It’s possible that popular resonance of the Fearless Girl can somehow wrest the master’s tools from his hand and re-inscribe the statue with a more hopeful and promising meaning than its creators intended, one that stands outside the closed loop of passive complicity in the status quo. For that matter, it’s conceivably possible that the recently controversial Pepsi commercial — which enlisted a denatured simulacrum of street protest as the backdrop against which Kendall Jenner demonstrated the power of carbonated high-fructose corn syrup to soothe a glowering riot cop — could yet be repurposed in the service of a global movement for social justice. But that sort of jiujitsu is no easy thing. Works born of cynicism have a way of staying stickily cynical. We are better off making our own art, seeking out symbols unburdened by the entanglements that perpetuate the suffering we wish to overcome.



The Week We Learned Bill O’Reilly Isn’t Conservative and Lena Dunham Is

Last week, two TV celebrities left the air, albeit under different circumstances: Longtime Fox snarling head Bill O’Reilly got canned from his popular The O’Reilly Factor show, presumably because sexual harassment suits made him more of a liability than his ratings could justify; and, after six seasons, right-wing bête noire Lena Dunham ended her show, Girls, with her character having a baby and moving upstate.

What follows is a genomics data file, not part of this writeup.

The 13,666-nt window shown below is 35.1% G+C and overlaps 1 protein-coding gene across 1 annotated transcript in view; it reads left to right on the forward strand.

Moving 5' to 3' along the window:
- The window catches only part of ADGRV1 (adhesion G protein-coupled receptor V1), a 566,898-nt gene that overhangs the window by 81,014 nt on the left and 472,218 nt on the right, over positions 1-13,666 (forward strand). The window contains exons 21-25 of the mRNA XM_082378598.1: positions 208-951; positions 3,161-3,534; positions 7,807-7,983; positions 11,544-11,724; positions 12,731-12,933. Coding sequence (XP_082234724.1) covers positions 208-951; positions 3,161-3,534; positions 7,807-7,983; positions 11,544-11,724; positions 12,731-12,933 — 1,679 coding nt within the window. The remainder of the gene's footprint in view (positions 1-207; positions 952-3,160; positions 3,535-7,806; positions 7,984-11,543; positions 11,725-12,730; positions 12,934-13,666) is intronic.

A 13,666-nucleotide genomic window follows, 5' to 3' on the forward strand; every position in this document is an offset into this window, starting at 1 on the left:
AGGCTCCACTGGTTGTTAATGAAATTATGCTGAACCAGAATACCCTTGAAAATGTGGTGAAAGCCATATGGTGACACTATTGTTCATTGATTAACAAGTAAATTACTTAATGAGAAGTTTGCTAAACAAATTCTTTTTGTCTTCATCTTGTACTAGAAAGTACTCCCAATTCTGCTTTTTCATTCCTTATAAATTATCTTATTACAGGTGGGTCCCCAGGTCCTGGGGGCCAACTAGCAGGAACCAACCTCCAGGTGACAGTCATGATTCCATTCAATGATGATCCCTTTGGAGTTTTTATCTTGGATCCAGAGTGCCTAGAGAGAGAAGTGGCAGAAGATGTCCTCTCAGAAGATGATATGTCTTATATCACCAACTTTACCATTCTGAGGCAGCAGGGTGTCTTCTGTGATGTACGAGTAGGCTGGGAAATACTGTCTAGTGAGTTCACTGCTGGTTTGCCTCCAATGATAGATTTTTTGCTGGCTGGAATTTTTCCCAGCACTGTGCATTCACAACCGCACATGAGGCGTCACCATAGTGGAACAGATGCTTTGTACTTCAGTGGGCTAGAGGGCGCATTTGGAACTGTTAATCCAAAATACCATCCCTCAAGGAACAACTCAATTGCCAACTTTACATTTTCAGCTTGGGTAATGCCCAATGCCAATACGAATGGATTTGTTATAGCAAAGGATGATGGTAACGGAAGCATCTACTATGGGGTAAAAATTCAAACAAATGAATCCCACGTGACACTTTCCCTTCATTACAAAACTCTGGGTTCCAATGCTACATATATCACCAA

The other thing these two events have in common is that the rightblogger response to them creates an eerie mirror image, as we shall see.

Some conservatives were angry that O’Reilly was fired or, as Jesse Lee Peterson at WorldNetDaily put it, suffered a “lynching” by “man-hating feminists.” Peterson has a forgiving definition of lynching, though: For one thing, unlike most lynchees, O’Reilly still has a national tour scheduled. Also, as to the charges, “I don’t know about past allegations,” Peterson admitted, “but even Stevie Wonder can see that the latest allegations against Bill are false.” If they ever come to trial, maybe Peterson can serve as a character witness.